A delicious start to a meal; courgettes really benefit from steaming, both in flavour and texture
4 small courgettes (same size ideally and straight), evenly halved
A little table salt
For the Béchamel
150ml whole milk
For the Soufflé
80g aged comte cheese, grated
1 tbsp parmesan cheese, grated
1 tbsp Dijon mustard
2 eggs (yolks and whites separated) plus 2 extra whites
- Prepare the courgettes – half them length ways into two even halves. Then very carefully scoop out the white flesh, leaving approximately 3mm of flesh, near the skin. Place the courgette skins on a cooling rack and sprinkle evenly all over with a little table salt, set aside for 15 minutes. Do the same with the flesh (but keep them separate from the skins).
- Place the courgette flesh and the skins on two separated perforated containers and steam on 90°C for 5 minutes. When finished, remove the flesh and steam the skins for another 3 minutes. Drain on kitchen towel and transfer to greased ovenproof dishes.
- Make the béchamel sauce – melt the butter in a small saucepan. Stir in the flour and simmer gently for a minute, then remove from the heat and stir in the milk, little by little until all has been absorbed. When all added, continue to cook the sauce, whisking consistently until it thickens. Simmer for two minutes, remove from the heat and then transfer into a food processor with the steamed courgette flesh, cheeses and the mustard. Blitz until smooth. Transfer the béchamel to a large bowl and stir in the egg yolks.
- When ready to serve, preheat the oven on Fan Plus at 175°C. Whisk the four egg whites in an electric mixer with a pinch of salt, until stiff peaks, then carefully fold into the béchamel base in two batches and check the seasoning.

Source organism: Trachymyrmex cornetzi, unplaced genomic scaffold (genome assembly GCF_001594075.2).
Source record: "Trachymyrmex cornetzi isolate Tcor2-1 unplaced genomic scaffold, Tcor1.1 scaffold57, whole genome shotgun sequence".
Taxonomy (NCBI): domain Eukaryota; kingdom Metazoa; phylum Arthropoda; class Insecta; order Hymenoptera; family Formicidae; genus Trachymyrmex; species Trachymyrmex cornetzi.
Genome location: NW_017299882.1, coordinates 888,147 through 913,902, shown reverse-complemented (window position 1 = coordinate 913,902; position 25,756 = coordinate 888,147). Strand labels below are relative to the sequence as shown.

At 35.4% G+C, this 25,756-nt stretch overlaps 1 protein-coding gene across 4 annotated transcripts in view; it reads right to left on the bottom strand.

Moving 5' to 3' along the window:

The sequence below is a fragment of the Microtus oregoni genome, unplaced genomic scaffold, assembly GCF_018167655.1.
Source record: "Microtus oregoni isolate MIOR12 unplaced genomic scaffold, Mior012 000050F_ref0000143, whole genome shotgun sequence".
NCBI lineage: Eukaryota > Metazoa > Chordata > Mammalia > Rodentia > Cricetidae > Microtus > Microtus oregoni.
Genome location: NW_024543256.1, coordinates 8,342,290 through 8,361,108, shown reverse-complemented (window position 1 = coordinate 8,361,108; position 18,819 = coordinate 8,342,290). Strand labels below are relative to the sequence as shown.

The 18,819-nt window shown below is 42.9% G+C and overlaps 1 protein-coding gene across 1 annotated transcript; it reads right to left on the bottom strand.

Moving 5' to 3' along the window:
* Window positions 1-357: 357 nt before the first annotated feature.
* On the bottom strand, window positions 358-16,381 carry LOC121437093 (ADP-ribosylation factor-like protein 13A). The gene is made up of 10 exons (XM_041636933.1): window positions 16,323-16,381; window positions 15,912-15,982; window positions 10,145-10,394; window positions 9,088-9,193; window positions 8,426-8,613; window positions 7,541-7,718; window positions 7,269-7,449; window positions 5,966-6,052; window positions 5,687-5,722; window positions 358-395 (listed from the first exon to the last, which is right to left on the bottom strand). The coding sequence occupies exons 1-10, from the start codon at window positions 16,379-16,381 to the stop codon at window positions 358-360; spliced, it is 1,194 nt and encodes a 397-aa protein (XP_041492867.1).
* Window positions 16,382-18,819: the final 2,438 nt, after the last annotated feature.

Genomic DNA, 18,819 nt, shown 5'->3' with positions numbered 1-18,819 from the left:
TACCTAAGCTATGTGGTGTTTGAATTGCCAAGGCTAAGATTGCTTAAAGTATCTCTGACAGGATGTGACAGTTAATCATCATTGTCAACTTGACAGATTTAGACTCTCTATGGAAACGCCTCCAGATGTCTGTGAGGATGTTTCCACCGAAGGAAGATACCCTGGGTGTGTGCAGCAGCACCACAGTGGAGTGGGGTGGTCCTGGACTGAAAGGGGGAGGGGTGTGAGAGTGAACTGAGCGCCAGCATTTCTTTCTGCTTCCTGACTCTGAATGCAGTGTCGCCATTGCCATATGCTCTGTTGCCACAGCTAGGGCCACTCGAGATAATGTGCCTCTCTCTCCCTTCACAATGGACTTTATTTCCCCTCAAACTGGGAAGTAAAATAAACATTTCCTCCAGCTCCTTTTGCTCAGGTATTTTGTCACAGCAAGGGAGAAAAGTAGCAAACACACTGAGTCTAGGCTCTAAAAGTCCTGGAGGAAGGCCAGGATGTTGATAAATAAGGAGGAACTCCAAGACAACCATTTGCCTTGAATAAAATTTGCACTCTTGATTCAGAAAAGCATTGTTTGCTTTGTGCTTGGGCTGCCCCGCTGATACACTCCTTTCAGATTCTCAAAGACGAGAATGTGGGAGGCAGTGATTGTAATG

- Divide the mixture between the eight dishes and bake for approximately 8 minutes for an individual soufflé or 12 minutes for a large soufflé, until risen slightly. Serve immediately.
About the author
Marianne Lumb’s culinary journey began 30 years ago at her home in Leicestershire where she helped her mother prepare the family meals and inherited her love of food from her father. After training, she was employed by Michelin-starred restaurant Gravetye, during which time she also worked as a private chef with much success. Marianne has cooked in restaurants all over the world and her time spent living abroad has diversified and developed her skills whilst broadening her knowledge on her speciality – seasonal food. On top of her career as a chef, Marianne is an admired teacher at Leiths School of Food and Wine, has produced her first book Kitchen Knife Skills and in September 2013 opened her restaurant, Marianne, which one-month later saw her crowned ‘London Restaurant Festival Chef of the Year’.
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